I was contacted earlier this week by a system administrator back at UIUC about Proteus, my old workstation. Proteus is still hosting my old site, another former graduate student’s website, and the UIUC SIAM Chapter’s website.
The system administrator wants to take Proteus out of service. Since I have this website it is not such a big deal, but I have a couple concerns. First, the web-based Geneagrapher is still running there (although it probably should not be). This will force me to let it go or to implement a solution for this site. Second, I am not sure how much losing that site will affect the page rank here. Big deal, I suppose.
Welcome to the year of the ox. Enjoy!
I have, while speaking to some of you on the phone, mentioned the yellowish haze often hovering over Denver. The photo below is an attempt to capture what I am talking about and was taken on December 10, 2008, which was a worse-than-average day in terms of appearance. It was not, however, the only time I have seen it so bad.
Downtown is to the left of the scene captured (the buildings at the left edge of the photo obstruct the view of downtown).
Enjoy that fresh mountain air!
A few posts back, I promised (with conditions) some deer and turkey photos from my trip home last month. Here they are!
The turkeys below come by the house several times a day and eat seed that has been pushed out of a bird feeder by other birds. The tom whose photo I posted back in September (see Tom Turkey) still visits regularly, but is, of course, traveling alone. A few times, however, they were all together outside the house.
A deer and representatives of two species of squirrels.
Finally, I have received word that two coyotes have been seen nearby multiple times.
A coworker sent me a link to a transcript of an interesting talk titled “You and Your Research” that was delivered by Richard Hamming in 1986. It contains observations made and opinions formed by Hamming over his career — particularly the portion of his career at Bell Labs — about how to be a successful (or unsuccessful) scientist.
For some reason the following quote from today’s strip in Dinosaur Comics really resonates with me right now.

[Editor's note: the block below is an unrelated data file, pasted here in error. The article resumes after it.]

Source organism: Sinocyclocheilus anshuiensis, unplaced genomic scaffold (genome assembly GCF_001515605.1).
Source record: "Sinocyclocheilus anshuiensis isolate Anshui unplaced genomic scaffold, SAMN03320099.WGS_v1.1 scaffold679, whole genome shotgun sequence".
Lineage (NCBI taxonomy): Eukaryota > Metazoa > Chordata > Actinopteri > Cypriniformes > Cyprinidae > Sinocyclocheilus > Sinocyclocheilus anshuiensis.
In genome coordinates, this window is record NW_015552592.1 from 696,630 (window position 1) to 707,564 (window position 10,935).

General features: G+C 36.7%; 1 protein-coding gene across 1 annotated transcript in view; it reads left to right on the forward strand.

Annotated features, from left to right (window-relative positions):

Every day each of us says the dumbest thing we are going to say that day.
I want to wish my (three or four) readers a happy new year. Thank you for your continued support.
In response to my earlier post about traveling home, I am happy to report that I made it this year. The trip was not without setbacks, though.
We had some early trouble with loading the plane with the luggage, which was interesting to observe, if anything.
At the other end, however, it was a little frustrating. I was at the destination airport for two hours before going home for a couple reasons. By far the biggest factor was that my (and a couple dozen other peoples’) carry-on luggage was missing. We were the people that had to drop our carry-on luggage on the jetway, which is not something I normally do, but it seems innocuous enough. I will spare you the details, but a number of people were getting pretty upset.
The return flight earlier this week happened without incident.
It seems that there was a lot of lost and misdirected luggage this year (maybe every year?). My brother had two checked bags lost for a while. One showed up three or four days after flying. The other bag (the one with his clothes) reached Iowa six days after flying, which was the day before he was leaving.
I am just happy that I was able to get home, and with relatively little inconvenience. Also, I got a few through-the-window turkey and deer photos that I will share in a future post, if they look decent enough.